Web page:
One positive change to emerge from the pandemic is a growing recognition of the need to improve business continuity management. According to Allianz Risk Barometer respondents, this is the main action companies are taking in order to derisk their supply chains and make them more resilient in the face of pandemic risk. This is followed by developing alternative/multiple suppliers, investing in digital supply chains, intensifying supplier selection, auditing and risk assessment and inventory/safety stock management.
Business continuity planning has come into sharp focus during the pandemic. Many companies found their plans were quickly overwhelmed by the fast pace of the pandemic and changes in public health measures. However, many were also quick to set up war-rooms or dedicated Covid-19 response committees that brought together key corporate functions and senior management.
Business continuity planning needs to become more holistic and dynamic. Plans need to be constantly updated and tested, including having alternative suppliers available for raw and intermediate materials. They need to be cross-functional and integrated into an organisation’s risk management and strategic processes.
As companies prepare for future extreme business interruption events, they will need to consider a broader range of scenarios than they do at present. Identifying and understanding potential Black Swan”events will be challenging, but the key to survival will be the ability for businesses to respond quickly.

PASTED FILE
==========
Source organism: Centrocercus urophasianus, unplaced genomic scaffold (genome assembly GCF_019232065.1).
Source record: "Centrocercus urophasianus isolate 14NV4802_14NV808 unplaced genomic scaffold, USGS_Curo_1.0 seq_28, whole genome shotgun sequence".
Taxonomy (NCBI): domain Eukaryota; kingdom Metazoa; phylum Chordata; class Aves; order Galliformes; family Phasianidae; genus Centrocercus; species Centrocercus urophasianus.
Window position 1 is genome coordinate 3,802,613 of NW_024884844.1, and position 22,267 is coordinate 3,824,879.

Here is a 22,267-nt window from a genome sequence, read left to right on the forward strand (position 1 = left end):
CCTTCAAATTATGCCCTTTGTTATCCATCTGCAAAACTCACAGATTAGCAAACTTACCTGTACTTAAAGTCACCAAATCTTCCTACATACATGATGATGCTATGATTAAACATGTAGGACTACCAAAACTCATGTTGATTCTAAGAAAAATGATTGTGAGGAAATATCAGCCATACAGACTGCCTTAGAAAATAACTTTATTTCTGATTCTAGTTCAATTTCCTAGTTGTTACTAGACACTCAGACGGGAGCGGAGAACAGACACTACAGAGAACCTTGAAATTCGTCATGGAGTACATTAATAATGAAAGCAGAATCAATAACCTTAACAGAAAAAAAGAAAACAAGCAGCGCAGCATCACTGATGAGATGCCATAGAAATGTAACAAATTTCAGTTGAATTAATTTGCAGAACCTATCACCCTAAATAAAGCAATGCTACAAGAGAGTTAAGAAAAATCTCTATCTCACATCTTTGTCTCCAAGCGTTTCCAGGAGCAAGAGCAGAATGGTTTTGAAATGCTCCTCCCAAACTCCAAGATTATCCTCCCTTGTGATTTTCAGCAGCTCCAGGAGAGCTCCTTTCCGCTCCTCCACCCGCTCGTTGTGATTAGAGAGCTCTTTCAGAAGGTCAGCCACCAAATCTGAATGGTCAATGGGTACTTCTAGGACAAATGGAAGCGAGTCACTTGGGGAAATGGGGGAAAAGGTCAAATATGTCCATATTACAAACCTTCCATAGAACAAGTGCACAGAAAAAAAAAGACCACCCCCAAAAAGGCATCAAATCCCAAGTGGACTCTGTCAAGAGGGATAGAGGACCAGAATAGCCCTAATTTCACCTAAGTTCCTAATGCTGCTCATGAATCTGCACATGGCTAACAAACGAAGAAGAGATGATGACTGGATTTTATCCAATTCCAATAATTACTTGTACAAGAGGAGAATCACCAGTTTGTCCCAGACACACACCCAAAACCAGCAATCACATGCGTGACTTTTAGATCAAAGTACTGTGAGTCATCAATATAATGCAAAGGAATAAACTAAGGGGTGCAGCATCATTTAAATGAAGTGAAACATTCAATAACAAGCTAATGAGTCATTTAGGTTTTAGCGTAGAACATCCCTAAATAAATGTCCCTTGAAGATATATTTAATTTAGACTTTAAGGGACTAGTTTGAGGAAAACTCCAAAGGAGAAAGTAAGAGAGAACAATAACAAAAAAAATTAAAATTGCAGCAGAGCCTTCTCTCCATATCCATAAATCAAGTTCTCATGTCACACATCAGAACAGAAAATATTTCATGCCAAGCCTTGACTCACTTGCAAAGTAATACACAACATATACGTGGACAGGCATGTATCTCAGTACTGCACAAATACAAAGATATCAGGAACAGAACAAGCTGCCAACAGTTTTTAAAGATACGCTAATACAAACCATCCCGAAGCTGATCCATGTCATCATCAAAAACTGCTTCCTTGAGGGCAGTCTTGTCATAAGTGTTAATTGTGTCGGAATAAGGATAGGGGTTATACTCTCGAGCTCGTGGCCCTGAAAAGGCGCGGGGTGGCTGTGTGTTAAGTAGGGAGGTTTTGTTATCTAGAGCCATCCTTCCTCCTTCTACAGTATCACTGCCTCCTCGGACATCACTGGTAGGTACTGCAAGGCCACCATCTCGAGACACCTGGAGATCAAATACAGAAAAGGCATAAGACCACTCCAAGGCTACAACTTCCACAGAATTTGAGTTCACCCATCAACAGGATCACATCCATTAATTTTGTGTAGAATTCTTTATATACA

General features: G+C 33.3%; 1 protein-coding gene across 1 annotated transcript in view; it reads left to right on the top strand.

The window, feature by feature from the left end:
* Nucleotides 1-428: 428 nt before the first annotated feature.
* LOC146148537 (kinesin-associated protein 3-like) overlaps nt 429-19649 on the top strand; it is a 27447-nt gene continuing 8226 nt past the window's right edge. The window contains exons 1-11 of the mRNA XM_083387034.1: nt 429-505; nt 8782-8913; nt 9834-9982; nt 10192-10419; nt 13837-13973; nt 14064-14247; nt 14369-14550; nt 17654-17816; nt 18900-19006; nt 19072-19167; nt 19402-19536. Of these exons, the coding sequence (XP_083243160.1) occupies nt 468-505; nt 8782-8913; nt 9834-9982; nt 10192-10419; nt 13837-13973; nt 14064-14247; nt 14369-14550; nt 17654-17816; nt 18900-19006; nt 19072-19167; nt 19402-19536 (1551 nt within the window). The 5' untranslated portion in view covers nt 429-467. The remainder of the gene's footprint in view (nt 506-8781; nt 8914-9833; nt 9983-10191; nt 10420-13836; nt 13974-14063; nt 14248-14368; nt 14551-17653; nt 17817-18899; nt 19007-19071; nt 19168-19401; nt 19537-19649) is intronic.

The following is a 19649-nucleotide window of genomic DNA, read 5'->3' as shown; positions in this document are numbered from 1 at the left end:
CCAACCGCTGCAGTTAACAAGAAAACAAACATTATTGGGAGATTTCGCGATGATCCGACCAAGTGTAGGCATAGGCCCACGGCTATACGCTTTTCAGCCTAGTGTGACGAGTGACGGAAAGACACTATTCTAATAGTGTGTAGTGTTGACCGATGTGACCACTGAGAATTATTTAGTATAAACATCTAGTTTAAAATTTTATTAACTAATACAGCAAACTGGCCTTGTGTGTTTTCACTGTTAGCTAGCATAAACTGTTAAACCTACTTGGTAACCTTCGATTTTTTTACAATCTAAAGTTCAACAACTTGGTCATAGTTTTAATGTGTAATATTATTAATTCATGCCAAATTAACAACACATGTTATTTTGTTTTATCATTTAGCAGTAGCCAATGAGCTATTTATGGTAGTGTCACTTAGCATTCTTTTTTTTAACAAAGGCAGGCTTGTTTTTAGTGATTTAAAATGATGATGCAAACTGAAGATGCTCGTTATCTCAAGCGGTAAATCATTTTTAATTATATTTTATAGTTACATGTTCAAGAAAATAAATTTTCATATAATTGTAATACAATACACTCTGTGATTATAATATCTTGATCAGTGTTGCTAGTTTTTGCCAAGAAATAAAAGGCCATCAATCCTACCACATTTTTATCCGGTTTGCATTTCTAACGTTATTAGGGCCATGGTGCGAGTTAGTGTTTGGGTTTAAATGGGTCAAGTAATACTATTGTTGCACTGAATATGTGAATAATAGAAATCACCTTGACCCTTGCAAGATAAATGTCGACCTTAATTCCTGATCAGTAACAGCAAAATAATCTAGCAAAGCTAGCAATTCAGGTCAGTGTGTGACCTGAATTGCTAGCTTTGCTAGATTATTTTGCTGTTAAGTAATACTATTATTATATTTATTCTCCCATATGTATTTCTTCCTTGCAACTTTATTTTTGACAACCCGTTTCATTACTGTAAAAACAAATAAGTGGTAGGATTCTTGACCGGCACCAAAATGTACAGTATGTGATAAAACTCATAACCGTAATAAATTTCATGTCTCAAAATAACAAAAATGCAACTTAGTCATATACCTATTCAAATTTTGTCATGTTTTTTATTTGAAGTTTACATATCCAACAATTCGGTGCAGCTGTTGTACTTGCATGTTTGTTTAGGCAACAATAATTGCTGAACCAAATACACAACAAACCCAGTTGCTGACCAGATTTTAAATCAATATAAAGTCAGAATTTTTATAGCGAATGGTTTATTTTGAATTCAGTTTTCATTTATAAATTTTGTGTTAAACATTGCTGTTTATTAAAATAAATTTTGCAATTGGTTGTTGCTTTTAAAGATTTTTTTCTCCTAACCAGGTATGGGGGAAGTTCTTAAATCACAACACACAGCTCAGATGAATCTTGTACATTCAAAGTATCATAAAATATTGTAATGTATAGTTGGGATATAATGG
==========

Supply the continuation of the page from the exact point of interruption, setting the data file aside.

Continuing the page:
The best way for businesses to approach these types of situations is through business continuity scenario planning that challenges working environments and the ability of supply chains under various scenarios. The ability to understand and proactively handle potential business impact scenarios is better resolved when the crisis is not upon a business. Companies need to think ahead and consider how their business, market, customers and suppliers might change in a given scenario.
Meeting the challenge of business interruption risk will require risk professionals to find ways of quantifying exposures, including areas like non-physical damage business interruption and emerging risks.
The pandemic has shown there is still a lot of work to be done on business continuity and business resilience. In order to manage the risks and develop solutions, they will need to collect data, utilise analytics, and then consider what is insurable. Risk management today is very good at insurable risks, but could do better when it comes to the non-insurable risks, like intangible assets, supply chains and reputation.
Resilience will be critical to surviving future business interruption events. It needs to be embedded in the organisation’s culture and helps to make the remaining business interruption insurable. Resilience is also good for insurance. The insurance industry cannot take away all challenges but we can work in partnership with clients. We are able to underwrite some of the biggest drivers of business interruption – such as natural catastrophes and fire, as well as some cyber – and offer risk engineering services and alternative risk transfer solutions to support our clients in these challenging times.